Be that as it may, President Gloria Macapagal-Arroyo should not be christened “The Queen of Darkness Part II”…


  1. Ipê Nazareno said,

    April 17, 2010 at 5:54 pm


  2. Ipê Nazareno said,

    April 13, 2010 at 8:52 am

    Recently, I came across a news report that President Gloria Macapagal-Arroyo has ordered the strengthening of protection for whale sharks. She issued Administrative Order 282 last March 24, directing concerned government agencies and local government units (LGUs) to intensify the protection efforts of whale sharks.

    The President felt empathy for the sharks. As they say…. it takes one to know one.

  3. April 11, 2010 at 8:35 pm

    IPE, spot on MURDERING Japanese collaborators who without trial would point there fingers, hustle the man to his garden and in front of his family, brutally killed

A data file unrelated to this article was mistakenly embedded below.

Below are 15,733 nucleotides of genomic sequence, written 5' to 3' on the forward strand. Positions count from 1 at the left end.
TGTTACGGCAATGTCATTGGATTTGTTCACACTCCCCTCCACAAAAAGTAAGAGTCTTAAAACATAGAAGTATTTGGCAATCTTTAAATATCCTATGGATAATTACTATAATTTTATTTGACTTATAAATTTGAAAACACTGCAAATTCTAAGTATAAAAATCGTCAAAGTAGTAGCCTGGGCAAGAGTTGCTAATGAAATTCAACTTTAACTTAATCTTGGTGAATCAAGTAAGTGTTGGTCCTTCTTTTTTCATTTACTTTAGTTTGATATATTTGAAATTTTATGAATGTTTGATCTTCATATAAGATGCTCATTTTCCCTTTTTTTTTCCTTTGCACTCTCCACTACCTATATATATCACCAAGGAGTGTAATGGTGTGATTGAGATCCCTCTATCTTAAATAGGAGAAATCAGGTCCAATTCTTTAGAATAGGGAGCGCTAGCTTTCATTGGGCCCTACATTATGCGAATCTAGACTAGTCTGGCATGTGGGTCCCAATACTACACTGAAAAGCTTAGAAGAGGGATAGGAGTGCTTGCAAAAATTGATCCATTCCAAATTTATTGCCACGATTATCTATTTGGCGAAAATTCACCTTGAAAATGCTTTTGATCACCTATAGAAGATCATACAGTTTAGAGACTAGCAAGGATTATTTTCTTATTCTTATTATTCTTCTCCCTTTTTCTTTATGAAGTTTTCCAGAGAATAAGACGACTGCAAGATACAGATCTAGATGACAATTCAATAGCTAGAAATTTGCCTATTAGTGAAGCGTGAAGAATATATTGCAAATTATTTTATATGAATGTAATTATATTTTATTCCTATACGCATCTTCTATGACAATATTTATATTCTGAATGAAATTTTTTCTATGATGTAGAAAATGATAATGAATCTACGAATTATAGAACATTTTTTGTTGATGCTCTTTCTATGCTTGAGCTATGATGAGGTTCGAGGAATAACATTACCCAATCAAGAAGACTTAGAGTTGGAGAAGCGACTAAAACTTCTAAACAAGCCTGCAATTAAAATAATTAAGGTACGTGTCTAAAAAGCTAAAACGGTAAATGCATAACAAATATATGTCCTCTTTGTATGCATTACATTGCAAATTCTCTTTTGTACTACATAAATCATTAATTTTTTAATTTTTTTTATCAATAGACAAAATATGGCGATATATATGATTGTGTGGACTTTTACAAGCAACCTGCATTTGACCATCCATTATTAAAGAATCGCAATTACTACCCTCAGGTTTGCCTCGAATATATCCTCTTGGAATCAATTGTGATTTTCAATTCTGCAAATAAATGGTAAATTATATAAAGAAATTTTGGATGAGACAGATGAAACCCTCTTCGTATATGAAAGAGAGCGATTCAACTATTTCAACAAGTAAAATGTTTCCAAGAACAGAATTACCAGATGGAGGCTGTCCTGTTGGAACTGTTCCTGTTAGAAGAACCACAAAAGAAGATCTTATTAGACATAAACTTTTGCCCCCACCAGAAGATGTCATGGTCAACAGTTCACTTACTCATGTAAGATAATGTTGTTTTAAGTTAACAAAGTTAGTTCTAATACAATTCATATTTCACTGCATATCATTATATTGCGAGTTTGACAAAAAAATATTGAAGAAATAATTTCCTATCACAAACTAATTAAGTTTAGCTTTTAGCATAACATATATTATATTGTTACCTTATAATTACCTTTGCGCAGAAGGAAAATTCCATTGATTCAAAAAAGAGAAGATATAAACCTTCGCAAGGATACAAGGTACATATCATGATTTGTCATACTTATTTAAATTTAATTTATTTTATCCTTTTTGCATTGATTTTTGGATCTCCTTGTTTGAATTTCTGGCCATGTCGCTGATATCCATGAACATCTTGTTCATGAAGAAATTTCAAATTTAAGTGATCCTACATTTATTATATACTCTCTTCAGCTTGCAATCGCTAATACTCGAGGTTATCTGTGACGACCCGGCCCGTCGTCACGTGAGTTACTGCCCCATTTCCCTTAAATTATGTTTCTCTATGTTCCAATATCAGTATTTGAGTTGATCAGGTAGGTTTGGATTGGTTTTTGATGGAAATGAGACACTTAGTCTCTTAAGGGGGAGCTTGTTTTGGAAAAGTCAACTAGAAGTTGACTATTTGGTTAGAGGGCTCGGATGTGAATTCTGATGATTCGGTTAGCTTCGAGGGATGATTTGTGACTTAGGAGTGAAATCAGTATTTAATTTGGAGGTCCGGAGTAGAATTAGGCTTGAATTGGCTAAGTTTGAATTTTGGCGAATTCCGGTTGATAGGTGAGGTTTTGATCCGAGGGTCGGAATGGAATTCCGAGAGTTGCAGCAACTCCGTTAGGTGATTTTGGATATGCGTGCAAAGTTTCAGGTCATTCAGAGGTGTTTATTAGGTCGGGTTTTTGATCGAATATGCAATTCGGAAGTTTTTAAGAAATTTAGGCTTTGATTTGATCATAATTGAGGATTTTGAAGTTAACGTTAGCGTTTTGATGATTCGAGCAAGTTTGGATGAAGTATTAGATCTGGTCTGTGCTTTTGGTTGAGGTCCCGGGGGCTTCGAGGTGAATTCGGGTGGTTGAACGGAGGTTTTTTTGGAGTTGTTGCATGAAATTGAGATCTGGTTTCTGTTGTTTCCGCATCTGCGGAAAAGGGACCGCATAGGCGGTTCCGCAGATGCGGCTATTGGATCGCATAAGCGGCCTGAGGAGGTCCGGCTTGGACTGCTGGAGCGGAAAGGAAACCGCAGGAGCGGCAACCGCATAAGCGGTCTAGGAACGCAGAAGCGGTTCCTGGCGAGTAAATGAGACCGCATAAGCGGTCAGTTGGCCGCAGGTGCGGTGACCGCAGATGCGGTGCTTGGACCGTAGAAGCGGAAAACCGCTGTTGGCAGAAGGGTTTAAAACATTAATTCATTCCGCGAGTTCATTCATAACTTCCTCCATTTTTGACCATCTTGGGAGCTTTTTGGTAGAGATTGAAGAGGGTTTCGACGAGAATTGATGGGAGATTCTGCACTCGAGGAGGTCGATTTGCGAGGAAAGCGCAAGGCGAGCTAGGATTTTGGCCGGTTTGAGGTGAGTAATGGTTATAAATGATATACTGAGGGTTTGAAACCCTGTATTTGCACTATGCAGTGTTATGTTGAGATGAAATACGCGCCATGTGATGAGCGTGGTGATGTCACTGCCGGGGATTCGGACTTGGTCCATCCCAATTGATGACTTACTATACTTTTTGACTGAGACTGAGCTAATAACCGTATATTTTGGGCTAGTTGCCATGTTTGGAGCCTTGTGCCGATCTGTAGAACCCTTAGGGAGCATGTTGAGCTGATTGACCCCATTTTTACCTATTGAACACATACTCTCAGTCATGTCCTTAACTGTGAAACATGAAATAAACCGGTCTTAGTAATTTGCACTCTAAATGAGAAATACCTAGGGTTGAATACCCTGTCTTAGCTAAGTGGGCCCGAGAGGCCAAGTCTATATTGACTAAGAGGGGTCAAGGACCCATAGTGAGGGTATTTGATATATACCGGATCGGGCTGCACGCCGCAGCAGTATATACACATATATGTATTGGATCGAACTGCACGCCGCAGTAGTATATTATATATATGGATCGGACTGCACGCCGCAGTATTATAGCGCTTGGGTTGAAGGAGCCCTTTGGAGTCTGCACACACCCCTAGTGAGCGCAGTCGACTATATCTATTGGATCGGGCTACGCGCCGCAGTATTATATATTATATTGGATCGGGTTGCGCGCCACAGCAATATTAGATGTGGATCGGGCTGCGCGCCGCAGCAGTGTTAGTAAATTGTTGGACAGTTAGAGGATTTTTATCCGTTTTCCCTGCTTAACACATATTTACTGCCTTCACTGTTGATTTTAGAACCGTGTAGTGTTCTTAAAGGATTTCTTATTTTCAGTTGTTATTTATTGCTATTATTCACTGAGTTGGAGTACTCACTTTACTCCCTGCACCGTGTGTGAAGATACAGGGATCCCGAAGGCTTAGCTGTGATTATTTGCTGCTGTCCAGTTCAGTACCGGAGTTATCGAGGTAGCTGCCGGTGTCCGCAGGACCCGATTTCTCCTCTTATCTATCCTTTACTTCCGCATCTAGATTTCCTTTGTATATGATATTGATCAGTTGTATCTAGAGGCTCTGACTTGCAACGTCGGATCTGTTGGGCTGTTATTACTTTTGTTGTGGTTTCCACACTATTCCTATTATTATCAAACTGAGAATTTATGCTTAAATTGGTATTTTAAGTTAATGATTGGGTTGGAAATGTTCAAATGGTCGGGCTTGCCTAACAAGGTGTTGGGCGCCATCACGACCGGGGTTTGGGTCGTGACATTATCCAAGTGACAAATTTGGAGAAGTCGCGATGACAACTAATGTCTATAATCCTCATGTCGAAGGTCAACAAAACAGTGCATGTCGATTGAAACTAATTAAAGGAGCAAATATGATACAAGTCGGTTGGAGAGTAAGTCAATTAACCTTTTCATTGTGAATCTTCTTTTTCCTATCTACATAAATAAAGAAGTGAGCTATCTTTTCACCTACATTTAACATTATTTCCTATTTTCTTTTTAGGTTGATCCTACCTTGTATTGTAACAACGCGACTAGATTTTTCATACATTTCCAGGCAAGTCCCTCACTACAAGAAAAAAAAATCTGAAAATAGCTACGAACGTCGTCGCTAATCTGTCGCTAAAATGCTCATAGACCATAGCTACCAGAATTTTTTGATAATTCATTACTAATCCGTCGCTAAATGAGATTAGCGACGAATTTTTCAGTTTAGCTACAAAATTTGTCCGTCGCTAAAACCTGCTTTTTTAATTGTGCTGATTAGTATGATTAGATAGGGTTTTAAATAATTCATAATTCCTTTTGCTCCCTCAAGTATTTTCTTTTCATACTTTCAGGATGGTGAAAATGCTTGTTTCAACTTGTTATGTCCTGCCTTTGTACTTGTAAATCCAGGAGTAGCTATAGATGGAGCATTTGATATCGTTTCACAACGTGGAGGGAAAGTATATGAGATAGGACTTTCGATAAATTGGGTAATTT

Ninoy’s Noynoy is a NO NO..

  4. April 11, 2010 at 8:33 pm

    Myles, brownouts everyday on the HOTTEST days of the year. Tell me, is it time I walk naked and hold up a placard. My parents happy in the Holy Land and Istambul and Egypt for a month BEGGED me not to.

    Cud it be conditioning for a failure of erections ?

    ELECT-ILE dysfunction ?

  5. Myles Garcia said,

    April 10, 2010 at 3:34 pm

    Presy, true… They have other worse things in their tenets that polygamy. I actually have Indian & Fijian neighbors who are monogamous and have only 2 or 3 children each.